Having six (seven if you count Jamie Foxx) main characters makes it difficult to explore any in real depth. We find out the odd detail like Day’s character being engaged but for the most part we know nothing about them. If the writers don’t care enough about them to add any backstory then how am I supposed to care about their troubles.

hero_EB20110706REVIEWS110709993AR

The ‘villains’ of the film feel like nothing more than exagerrated stock characters. Kevin Spacey plays the overused role of a pretentious office manager, but taken so far that it is almost like a pantomime. Jennifer Aniston is nothing more than eye candy in her nymphomaniacal role and Colin Farrell is just a homophobic cokehead. All three are great actors who are not utilised in any way, shape or form which was incredibly disappointing.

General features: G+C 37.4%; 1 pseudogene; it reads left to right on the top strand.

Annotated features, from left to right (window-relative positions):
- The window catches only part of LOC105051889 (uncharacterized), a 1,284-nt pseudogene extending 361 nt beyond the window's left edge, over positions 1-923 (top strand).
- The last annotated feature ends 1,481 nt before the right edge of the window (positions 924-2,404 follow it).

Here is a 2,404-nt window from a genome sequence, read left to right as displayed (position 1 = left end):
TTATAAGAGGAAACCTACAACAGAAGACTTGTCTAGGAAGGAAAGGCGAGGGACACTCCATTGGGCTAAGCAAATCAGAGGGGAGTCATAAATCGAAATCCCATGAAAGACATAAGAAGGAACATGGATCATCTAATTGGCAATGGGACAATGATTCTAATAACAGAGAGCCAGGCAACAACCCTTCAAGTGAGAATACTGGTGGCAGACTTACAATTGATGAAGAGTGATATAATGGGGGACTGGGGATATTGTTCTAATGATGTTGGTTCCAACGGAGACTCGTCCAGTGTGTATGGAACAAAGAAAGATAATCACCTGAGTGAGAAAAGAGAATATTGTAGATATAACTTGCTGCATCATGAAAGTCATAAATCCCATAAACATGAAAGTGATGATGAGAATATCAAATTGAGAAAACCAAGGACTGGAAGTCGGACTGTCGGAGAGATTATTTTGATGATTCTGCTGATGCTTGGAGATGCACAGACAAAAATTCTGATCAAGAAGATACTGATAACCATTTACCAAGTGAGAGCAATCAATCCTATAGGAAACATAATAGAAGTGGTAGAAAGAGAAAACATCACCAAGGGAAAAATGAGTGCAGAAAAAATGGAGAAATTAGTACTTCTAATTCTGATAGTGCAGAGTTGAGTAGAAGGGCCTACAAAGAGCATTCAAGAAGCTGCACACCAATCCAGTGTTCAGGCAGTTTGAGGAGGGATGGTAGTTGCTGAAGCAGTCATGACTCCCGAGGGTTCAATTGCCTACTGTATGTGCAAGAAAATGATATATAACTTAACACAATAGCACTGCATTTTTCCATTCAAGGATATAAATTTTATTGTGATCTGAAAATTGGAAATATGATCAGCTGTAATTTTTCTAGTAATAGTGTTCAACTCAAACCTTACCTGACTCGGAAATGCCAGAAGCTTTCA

The worst aspect of the film though is without a doubt the humour. It attempts to follow the success of crude films like ‘The Hangover’ but fails dramatically through the severe over-reliance on crass sex jokes. It’s like the writers threw a bunch of sexual, homophobic, racist and drug related gags in without any real aims whatsoever hoping some would receive cheap laughs.

The only feeling I have towards this film is sympathy. Sympathy to the actors who did their best with an empty plot and weak script. Sympathy for the audience who hoped for a good movie, and sympathy to the people who get dragged along to the sequel.